Shawn Lemon is living in a world where nothing is ever as good as it is at present, so it may come as a surprise to him that he is not the loudest player ever to suit up for the B.C. Lions.
It’s quite clear that on a team with Odell Willis he’s not even the loudest on the defensive front. And in terms of importance it is precisely the opposite of what they are trying to fix as the Lions return from their bye week Saturday with the daunting task of being the first team to defeat the Calgary Stampeders.
If it’s real smack the two want to talk, they can look back at a time when the Lions actually backed up their bravado in the days leading up to games with Calgary in the latter part of the previous decade.
Back then, players like Korey Banks would go looking for targets as a means to raise his own play, or when Lions practices involving Paris Jackson were verbal slugfests, not to mention quite comedic.
It is an extremely long way from where the Lions are at present, where smack doesn’t work when a 2-3 team is searching for solutions against a 6-0 opponent, playing in a place where they are 1-4 in their last five regular season meetings and been soundly overmatched.
They are tasked with continuing the rebuilding effort that continued last week with the acquisition of Lemon, a starter obtained from the Toronto Argonauts for the relatively low asking price of a player off Ed Hervey’s negotiation list. Word is Toronto asked for Gabe Knapton but the Lions GM held his ground.
It means the Lions have two of the most outgoing defensive ends in the CFL these days when the question that needs to be asked is whether the pair can be productive, and whether Hervey’s team can use the deal to juggle its ratio.
But in a microwave world, nothing is as important as why Lemon chose his new Lions uniform number (9) to play as a bookend to Willis (11) because no sooner as he explained his choice when a video surfaced online in explanation.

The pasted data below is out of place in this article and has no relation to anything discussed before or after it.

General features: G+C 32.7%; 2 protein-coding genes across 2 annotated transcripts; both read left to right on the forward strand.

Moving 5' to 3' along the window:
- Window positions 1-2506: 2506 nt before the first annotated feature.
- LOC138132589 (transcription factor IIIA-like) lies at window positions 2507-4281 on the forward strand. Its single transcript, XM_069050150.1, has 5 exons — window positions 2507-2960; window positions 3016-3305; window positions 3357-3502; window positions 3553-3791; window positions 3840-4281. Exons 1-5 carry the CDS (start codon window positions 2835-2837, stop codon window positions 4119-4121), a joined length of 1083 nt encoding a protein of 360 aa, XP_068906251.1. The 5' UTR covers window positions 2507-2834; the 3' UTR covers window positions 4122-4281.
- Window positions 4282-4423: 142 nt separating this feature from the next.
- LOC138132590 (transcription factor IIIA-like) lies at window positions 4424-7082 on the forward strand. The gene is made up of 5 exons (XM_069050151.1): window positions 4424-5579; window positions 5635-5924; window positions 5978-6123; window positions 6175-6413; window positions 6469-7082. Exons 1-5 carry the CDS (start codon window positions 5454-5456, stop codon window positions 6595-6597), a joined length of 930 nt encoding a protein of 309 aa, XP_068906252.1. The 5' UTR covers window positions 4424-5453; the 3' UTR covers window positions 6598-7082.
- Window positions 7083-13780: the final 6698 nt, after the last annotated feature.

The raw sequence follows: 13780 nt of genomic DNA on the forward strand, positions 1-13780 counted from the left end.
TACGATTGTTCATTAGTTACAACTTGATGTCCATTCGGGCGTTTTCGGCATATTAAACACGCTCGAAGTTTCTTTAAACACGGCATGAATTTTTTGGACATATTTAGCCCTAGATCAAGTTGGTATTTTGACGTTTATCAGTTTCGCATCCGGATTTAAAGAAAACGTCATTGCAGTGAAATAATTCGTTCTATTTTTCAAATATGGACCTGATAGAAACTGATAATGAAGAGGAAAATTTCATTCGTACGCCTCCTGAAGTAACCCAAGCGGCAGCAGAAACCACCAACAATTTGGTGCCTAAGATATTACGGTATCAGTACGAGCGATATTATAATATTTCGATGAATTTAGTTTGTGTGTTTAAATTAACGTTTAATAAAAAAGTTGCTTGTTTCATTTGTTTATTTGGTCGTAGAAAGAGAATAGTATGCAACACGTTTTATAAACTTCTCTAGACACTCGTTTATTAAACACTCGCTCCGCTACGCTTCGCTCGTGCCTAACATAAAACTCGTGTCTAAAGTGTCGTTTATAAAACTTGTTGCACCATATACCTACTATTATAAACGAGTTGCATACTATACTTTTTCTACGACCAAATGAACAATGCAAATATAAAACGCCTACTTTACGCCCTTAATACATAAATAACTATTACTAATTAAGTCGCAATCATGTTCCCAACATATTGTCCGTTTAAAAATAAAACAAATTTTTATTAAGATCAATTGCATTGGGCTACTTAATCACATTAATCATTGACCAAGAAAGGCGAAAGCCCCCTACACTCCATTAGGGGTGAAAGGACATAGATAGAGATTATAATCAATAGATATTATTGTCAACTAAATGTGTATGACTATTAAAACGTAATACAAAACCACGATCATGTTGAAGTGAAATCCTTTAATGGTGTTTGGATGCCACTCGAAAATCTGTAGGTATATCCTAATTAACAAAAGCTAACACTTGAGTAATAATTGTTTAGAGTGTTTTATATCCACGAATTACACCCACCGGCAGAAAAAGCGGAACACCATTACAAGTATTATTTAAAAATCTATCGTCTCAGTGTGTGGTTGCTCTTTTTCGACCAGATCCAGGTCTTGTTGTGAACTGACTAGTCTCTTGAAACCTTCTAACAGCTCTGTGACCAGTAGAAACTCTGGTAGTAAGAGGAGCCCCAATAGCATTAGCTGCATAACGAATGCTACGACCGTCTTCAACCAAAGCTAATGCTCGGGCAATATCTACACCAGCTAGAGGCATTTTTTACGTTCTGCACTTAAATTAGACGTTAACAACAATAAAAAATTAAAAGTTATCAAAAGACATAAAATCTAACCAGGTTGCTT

“It just kind of fit. Me and Odell were just having a little fun with it…9-11, paramedics are on the way,” Lemon said.
Lemon isn’t as much of a smack-talker as he is a purveyor of social media, admitting he has taken to Twitter previously to express a point of view when it has not been accurately expressed.
Among Lemon’s best exchanges over his eight years in the league was to express his delight at seeing a former employer, Ottawa general manager Marcel Desjardins, get run over on the sidelines by Chris Rainey, or when he famously derided the decision by an ex-teammate, Derek Dennis, to sign in Saskatchewan.
“Congrats on making the biggest mistake of your life,” Lemon wrote.
All in fun, he says now.
“Our league is a fan-friendly league, so why not give fans another access to you to communicate with them on platforms so they understand how you feel about certain topics. It gives you a different avenue,” said Lemon. “I love social media.”
Lemon is definitely social. Among those he consulted after being shipped to the Lions, presumably to get a handle on life under Wally Buono, was Alouettes defensive coordinator Rich Stubler, a former position coach. Also, Toronto coach Marc Trestman, notable as the Argos had only sent him away days earlier.